Question IC Diamond Paste amount

Is this amount of thermal paste on my laptop too much or enough?


  • Total voters
    5
The function of the thermal paste is just to fill in microscopic voids between the chip and its heat sink. Now, if you scrape that paste off with a razor blade, spreading it as you go, you could have a good thermal interface. But if you are considering just mounting the heat sinks and allowing them to smush the paste down you will get very poor results.
 

AllanGH

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Mar 10, 2019
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::: nod :::

There are more productive things to be anal about than getting "just the right amount" of TIM, and making certain that it doesn't "squoosh out" and make things unattractive.
 

britechguy

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Jul 2, 2019
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The amounts shown in that picture are, in my opinion, far too much.

Though, in the end, I agree that it really doesn't matter all that much, either.

For heat sinks that are fairly large, as many are in that image, I'd be far more inclined to spread the paste out in a thin layer first, then push on the chip.

For smaller ones, a tiny dab in the middle and allowing the pushing on to force it to spread is generally just fine.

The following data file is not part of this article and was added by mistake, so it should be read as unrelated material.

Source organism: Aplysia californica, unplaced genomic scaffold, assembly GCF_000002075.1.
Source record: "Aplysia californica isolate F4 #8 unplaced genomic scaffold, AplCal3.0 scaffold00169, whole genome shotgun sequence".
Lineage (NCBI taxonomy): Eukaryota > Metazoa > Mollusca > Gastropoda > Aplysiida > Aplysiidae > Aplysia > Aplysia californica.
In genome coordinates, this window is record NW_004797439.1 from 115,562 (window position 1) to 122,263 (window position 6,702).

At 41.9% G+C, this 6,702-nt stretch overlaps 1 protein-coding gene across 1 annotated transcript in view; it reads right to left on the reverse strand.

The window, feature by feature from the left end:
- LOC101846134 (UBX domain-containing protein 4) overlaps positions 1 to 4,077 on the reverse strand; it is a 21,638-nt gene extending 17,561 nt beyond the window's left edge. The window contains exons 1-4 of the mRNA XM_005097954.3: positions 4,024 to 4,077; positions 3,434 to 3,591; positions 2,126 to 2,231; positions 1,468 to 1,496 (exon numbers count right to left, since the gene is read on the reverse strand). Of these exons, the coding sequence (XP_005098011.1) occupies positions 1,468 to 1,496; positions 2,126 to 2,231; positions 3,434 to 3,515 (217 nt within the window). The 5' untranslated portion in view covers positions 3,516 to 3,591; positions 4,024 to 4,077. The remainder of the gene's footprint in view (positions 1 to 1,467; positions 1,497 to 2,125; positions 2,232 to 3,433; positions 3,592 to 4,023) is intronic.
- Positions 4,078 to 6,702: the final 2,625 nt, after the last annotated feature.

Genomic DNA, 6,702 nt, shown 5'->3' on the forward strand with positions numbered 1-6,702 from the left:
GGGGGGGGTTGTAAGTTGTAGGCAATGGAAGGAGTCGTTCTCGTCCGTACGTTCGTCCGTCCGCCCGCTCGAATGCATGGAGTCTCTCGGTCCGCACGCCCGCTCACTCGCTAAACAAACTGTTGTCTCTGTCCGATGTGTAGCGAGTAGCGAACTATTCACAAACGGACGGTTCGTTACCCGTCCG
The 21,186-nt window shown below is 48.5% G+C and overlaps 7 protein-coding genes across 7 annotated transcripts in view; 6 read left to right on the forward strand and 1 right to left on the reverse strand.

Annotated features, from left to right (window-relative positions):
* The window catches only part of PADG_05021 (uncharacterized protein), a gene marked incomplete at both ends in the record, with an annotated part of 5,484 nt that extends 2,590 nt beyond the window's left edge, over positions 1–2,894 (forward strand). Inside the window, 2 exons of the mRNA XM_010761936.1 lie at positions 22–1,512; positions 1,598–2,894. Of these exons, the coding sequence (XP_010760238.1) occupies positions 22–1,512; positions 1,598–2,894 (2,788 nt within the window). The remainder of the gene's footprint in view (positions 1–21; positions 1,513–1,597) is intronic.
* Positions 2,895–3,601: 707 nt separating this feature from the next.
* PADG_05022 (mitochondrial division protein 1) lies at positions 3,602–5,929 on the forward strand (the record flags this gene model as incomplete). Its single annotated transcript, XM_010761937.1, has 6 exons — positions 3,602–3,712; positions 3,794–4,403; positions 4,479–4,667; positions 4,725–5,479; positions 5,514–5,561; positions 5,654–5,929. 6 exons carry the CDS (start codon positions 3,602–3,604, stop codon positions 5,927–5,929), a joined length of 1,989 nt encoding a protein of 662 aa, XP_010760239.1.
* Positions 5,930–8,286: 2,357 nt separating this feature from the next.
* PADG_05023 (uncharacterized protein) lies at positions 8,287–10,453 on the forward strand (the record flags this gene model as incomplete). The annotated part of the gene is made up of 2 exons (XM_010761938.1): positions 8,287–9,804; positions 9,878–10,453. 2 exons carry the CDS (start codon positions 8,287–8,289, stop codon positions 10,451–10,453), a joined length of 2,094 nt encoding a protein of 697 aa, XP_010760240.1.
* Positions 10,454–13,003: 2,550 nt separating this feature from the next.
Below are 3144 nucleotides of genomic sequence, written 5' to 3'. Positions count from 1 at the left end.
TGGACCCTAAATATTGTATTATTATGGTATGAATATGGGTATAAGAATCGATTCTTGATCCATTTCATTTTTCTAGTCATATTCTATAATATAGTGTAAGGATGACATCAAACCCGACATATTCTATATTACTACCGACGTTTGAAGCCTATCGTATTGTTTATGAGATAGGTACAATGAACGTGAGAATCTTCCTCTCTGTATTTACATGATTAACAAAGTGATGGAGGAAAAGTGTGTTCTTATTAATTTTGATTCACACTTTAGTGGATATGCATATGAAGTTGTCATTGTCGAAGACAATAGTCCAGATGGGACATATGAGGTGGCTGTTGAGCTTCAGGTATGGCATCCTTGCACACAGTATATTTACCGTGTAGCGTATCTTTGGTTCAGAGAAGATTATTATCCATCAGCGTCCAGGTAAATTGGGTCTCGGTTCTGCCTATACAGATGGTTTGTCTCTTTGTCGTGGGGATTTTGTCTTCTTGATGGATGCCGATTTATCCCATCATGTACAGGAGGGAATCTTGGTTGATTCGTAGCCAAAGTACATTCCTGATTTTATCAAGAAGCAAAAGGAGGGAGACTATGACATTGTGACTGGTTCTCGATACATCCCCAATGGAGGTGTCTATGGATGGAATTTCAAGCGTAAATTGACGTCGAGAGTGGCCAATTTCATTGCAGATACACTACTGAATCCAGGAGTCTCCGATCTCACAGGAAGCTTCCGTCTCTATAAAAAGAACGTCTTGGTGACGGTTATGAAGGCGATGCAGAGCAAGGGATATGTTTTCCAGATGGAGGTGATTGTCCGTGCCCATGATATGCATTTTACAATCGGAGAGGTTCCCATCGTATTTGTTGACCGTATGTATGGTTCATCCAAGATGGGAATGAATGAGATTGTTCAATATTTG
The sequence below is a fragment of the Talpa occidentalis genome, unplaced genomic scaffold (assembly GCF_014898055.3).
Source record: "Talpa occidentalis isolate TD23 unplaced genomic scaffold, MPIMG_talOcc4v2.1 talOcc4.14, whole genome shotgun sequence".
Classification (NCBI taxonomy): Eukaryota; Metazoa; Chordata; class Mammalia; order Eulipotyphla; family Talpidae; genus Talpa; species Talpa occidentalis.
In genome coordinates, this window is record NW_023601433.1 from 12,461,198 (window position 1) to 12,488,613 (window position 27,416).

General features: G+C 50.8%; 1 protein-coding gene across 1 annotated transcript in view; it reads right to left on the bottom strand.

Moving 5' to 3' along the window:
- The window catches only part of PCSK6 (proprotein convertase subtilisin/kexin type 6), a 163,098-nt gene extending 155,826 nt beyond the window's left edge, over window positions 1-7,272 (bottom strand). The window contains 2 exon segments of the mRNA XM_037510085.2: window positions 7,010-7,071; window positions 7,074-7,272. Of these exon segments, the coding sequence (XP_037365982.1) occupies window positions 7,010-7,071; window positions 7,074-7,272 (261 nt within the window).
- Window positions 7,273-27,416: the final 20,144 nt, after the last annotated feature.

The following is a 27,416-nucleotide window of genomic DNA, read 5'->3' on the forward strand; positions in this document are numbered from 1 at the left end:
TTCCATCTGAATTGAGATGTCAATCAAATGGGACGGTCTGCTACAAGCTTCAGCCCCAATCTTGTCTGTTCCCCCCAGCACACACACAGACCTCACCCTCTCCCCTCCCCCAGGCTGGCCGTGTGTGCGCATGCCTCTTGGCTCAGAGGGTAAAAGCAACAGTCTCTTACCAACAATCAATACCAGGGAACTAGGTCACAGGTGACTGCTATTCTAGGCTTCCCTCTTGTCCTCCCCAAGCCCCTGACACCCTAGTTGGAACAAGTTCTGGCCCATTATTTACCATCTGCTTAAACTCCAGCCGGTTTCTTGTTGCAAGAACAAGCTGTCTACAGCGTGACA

Most modern pastes are silicon + diamond or ceramic based and are completely electrically nonconductive.

Older pastes would us zinc or iron which are electrically conductive, but most newer pastes are not.
 
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britechguy

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Jul 2, 2019
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And to throw wikipedia into the mix:

Thermal grease - Wikipedia

It is a rare thermal paste these days that is electrically conductive. They're all thermally conductive (which is not what those of us objecting to the naked adjective are objecting to) by design and function.

Addendum: It's also interesting to note that silver is, far and away, the most electrically conductive metal as well as being an incredible thermal conductor, and diamond is most generally a complete electrical insulator (unlike many other forms of carbon that are electrically conductive) and a fabulous thermal conductor [See: Is Diamond a Conductor? among other references].
 
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